# Get path from every leaf node to root in a tree structure

How can I turn this tree structure

``````[1, [2, [3, 4]], [5, [6, [7], 8]]]

1
2
3
4
5
6
7
8
``````

.... into this "reversed tree" structure, which basically contains the paths from all the leaf nodes to 1 (the root):

``````[8, [5, [1]], 7, [6, [5, [1]]], 4, [2, [1]], 3, [2, [1]]]

8
5
1
7
6
5
1
4
2
1
3
2
1
``````

The result wouldn’t even have to be structured as a tree, four flat arrays in the correct order would also be fine.

It looks like Depth-first search might be a relevant algorithm, but I can’t understand the pseudocode (what does incidentEdges() return?), so I’m pretty stuck.

If someone could offer a Ruby method (or really easy to understand pseudocode) to convert the original nested array into the result array, I would be infinitely grateful.

And this is not a homework assignment, rather it is the result of it being too long since I’ve studied... I need this to print a dependency tree in the proper order for a given issue in an issue tracker.

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I think the trick is in converting the array to a tree and then run DFS. I'll try to put up some code – Augusto Mar 10 '11 at 13:54
How come that 3 and 4 are on the same level but 5 and 8 aren't? – Mladen Jablanović Mar 10 '11 at 14:45
@mladen-jablanovic: Sorry, that was a bug in the first array, fixed now. I typed them in manually... Thanks! – stiang Mar 10 '11 at 14:51
Shouldn't it look [1, [2, [3, 4]], [5, [6, [7]], 8]]? – tokland Mar 10 '11 at 21:00
Or maybe: [1, [[2, [3, 4]], [5, [6, [7]], 8]]]. I think are you having problems finding working code because the way the data-structure defines the hierarchy is very weird (IMHO) – tokland Mar 10 '11 at 21:06

A bit more compact code:

``````tree = [1, [2, [3, 4]], [5, [6, [7], 8]]]

def find_reverse_leaf_paths(nodes, prefix = [], paths = [])
leafs = []
nodes.each do |node|
if node.is_a?(Numeric)
leafs.push(node)
else
prefix.push(leafs.pop) unless leafs.empty?
leafs.clear
find_reverse_leaf_paths(node, prefix, paths)
end
end
leafs.each do |leaf|
paths.push(prefix + [leaf])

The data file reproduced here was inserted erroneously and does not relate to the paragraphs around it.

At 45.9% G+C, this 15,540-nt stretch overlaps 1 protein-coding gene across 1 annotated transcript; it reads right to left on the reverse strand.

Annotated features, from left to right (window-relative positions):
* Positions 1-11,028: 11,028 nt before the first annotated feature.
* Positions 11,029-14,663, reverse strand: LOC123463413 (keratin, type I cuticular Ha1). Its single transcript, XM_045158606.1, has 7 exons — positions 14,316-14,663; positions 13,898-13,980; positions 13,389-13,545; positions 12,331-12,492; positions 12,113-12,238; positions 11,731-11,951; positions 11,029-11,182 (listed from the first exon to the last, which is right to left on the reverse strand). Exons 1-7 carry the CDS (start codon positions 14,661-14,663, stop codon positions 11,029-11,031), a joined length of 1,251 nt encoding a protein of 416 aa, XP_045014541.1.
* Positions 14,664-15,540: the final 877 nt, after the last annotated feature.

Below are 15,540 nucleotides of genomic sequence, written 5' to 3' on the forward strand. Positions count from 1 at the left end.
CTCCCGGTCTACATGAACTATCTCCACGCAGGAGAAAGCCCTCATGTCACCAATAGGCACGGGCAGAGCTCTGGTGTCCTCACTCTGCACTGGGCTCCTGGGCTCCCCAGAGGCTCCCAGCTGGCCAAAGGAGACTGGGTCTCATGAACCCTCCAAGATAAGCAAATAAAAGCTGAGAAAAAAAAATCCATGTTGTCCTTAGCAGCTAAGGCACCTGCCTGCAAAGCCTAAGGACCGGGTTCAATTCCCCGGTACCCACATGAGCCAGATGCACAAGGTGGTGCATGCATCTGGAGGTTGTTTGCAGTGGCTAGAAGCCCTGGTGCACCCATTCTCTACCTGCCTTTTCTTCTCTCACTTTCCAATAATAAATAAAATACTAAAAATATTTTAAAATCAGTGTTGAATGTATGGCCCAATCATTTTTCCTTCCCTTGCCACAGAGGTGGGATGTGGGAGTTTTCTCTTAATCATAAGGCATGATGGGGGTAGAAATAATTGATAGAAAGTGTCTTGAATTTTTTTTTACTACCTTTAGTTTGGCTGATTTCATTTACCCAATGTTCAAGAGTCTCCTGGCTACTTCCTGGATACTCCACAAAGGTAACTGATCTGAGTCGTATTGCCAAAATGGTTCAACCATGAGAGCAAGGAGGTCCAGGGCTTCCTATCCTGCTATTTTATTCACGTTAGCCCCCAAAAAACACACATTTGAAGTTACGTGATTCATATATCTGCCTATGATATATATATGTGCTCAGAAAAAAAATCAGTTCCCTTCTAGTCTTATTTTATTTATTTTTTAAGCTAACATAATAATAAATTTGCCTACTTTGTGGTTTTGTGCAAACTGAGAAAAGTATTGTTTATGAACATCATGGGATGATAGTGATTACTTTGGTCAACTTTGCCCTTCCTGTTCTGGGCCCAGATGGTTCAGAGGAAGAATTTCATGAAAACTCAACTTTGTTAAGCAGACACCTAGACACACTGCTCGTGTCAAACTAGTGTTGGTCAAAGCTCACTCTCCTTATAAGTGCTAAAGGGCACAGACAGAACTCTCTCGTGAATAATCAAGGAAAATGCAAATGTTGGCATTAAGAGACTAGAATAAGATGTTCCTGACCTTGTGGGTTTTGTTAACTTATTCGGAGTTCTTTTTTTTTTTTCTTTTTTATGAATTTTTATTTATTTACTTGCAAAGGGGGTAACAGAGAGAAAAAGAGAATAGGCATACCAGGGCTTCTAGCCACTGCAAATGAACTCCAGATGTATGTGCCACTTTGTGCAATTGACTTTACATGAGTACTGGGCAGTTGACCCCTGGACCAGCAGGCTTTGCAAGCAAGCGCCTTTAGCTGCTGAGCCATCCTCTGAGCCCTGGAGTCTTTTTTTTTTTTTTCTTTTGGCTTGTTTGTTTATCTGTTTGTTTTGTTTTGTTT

end
prefix.pop unless leafs.empty?
paths.map { |path| path.reverse }.reverse
end

puts find_reverse_leaf_paths(tree).inspect
``````
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Compact and clean, and it returns an array as requested. Thanks! – stiang Mar 11 '11 at 12:19

You can use this code. It's not my best code, but I'm learning ruby too :D (it was a good exercise)

``````a = [1, [2, [3, 4]], [5, [6, [7], 8]]]

class Node

def initialize(value, parent)
@value = value
@parent = parent
@parent.add_child self unless parent == nil
@children = []
end

@children << child
end

def print_node(ident)
Range.new(0,ident).each {print ' '}
print @value.to_s
print "\n"
children.each { |child| child.print_node (ident+4) }
end

end

class Tree
def self.from_array(array)
process array, nil
end

def self.process(array, parent)
node = nil
array.each do |array_item|
if array_item.is_a? Numeric
node = Node.new(array_item, parent)
else
process(array_item, node)
end
end

node
end

def self.print_paths_to_root node
if node.children.empty?
puts print_path_to_root(node)
else
node.children.each do |child|
print_paths_to_root child
end
end
end

def self.print_path_to_root node
if node != nil
node.value.to_s + '  ' + print_path_to_root(node.parent)
else
""
end
end
end

puts 'TREE'
root = Tree.from_array a
root.print_node 0

puts "\n\n\n"

puts 'PATH TO ROOT'
Tree.print_paths_to_root root
``````
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This looks very promising! And it works exactly as requested for the original array. However, for this array ([2, [4, 8, [15, [49]]], 16]), it only prints the 16. If I remove the 16, it prints everything OK. Any ideas on how to fix that? Anyway, thanks a lot - great job! – stiang Mar 10 '11 at 18:57
Err, forget my latest comment. There should of course be a common root in the array I posted. Everything is fine, in other words :) – stiang Mar 10 '11 at 19:09
The code is a bit brittle (I'm been very kind to myself here), as you mentioned the validation for "only" one root node, is just not there :(. – Augusto Mar 10 '11 at 19:12

Just thinking off the top of my head, why not recusively traverse the tree progressively concatenating the nodes, and when you reach a leaf output the nodes in reverse order. This should give you the 4 flat arrays you wanted.

your first 2 leaf-arrays would evolve like this:

``````1 - node
12 - node
123 - leaf - output 321.
12 - pop out
124 - leaf - output 421
``````

NWS

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But how exactly would I do it? I am able to draw a tree using recursion, with proper indenting, but my brain fails me when I also need to keep track of the path. – stiang Mar 10 '11 at 15:20
you accumulate the path as you recurse. Record it as another parameter/argument. If it were a string think of it as appending a character each node and recursing with "12" + "3" as your argument. Therefore inside the recursive call your string looks like "123" – NWS Mar 10 '11 at 20:54

To clarify the point I was trying to make in my previous comments to the question, I'll show some code. I use just an Array as tree, so the empty Tree must `[root, []]` (hence the guard for empty children).

``````class Array
def paths
root, children = self
return [root] if children.empty?
children.map do |child|
(child.is_a?(Array) ? child.paths : [[child]]).map do |tail|
[root] + tail
end
end.flatten(1)
end
end

tree = [1, [[2, [3, 4]], [5, [[6, [7]], 8]]]]
p tree.paths
# [[1, 2, 3], [1, 2, 4], [1, 5, 6, 7], [1, 5, 8]]
``````

Granted, this is neither the input you had nor the the result you wanted ;-) but it's the same idea, isn't it? My point is that if the data structure is "logic", the code should be pretty straighforward (and functional, to walk a tree we shouldn't need an imperative algorithm!).

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